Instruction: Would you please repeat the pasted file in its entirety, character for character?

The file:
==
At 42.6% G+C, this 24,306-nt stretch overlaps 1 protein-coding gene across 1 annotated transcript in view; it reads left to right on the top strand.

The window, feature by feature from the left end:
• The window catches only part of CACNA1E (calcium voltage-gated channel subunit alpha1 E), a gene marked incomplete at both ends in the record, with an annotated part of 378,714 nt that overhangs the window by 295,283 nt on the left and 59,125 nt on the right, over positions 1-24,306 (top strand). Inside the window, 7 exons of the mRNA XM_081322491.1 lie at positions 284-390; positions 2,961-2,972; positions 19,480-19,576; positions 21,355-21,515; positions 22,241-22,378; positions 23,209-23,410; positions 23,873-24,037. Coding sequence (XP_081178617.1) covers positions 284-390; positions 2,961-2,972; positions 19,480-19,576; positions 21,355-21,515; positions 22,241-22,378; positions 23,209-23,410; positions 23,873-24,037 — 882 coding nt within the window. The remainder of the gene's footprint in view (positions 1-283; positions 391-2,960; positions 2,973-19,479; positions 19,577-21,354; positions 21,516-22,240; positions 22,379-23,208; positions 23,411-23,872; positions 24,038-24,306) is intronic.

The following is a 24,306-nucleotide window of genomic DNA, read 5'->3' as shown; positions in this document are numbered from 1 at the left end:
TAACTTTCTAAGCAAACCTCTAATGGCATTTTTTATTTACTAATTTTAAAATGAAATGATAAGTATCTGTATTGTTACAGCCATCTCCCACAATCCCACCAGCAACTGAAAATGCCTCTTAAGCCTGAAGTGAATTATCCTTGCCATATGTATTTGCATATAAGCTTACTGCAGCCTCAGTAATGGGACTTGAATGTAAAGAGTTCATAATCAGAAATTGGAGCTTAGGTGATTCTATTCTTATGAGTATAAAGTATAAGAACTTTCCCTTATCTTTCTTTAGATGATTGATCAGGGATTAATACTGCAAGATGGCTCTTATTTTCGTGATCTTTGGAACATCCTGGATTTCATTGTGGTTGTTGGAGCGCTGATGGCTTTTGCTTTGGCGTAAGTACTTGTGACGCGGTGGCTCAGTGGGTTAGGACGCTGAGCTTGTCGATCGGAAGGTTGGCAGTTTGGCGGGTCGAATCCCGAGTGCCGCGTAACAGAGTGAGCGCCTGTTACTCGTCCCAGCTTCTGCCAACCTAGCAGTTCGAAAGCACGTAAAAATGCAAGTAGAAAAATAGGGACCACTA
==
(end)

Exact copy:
At 42.6% G+C, this 24,306-nt stretch overlaps 1 protein-coding gene across 1 annotated transcript in view; it reads left to right on the top strand.

The window, feature by feature from the left end:
• The window catches only part of CACNA1E (calcium voltage-gated channel subunit alpha1 E), a gene marked incomplete at both ends in the record, with an annotated part of 378,714 nt that overhangs the window by 295,283 nt on the left and 59,125 nt on the right, over positions 1-24,306 (top strand). Inside the window, 7 exons of the mRNA XM_081322491.1 lie at positions 284-390; positions 2,961-2,972; positions 19,480-19,576; positions 21,355-21,515; positions 22,241-22,378; positions 23,209-23,410; positions 23,873-24,037. Coding sequence (XP_081178617.1) covers positions 284-390; positions 2,961-2,972; positions 19,480-19,576; positions 21,355-21,515; positions 22,241-22,378; positions 23,209-23,410; positions 23,873-24,037 — 882 coding nt within the window. The remainder of the gene's footprint in view (positions 1-283; positions 391-2,960; positions 2,973-19,479; positions 19,577-21,354; positions 21,516-22,240; positions 22,379-23,208; positions 23,411-23,872; positions 24,038-24,306) is intronic.

The following is a 24,306-nucleotide window of genomic DNA, read 5'->3' as shown; positions in this document are numbered from 1 at the left end:
TAACTTTCTAAGCAAACCTCTAATGGCATTTTTTATTTACTAATTTTAAAATGAAATGATAAGTATCTGTATTGTTACAGCCATCTCCCACAATCCCACCAGCAACTGAAAATGCCTCTTAAGCCTGAAGTGAATTATCCTTGCCATATGTATTTGCATATAAGCTTACTGCAGCCTCAGTAATGGGACTTGAATGTAAAGAGTTCATAATCAGAAATTGGAGCTTAGGTGATTCTATTCTTATGAGTATAAAGTATAAGAACTTTCCCTTATCTTTCTTTAGATGATTGATCAGGGATTAATACTGCAAGATGGCTCTTATTTTCGTGATCTTTGGAACATCCTGGATTTCATTGTGGTTGTTGGAGCGCTGATGGCTTTTGCTTTGGCGTAAGTACTTGTGACGCGGTGGCTCAGTGGGTTAGGACGCTGAGCTTGTCGATCGGAAGGTTGGCAGTTTGGCGGGTCGAATCCCGAGTGCCGCGTAACAGAGTGAGCGCCTGTTACTCGTCCCAGCTTCTGCCAACCTAGCAGTTCGAAAGCACGTAAAAATGCAAGTAGAAAAATAGGGACCACTA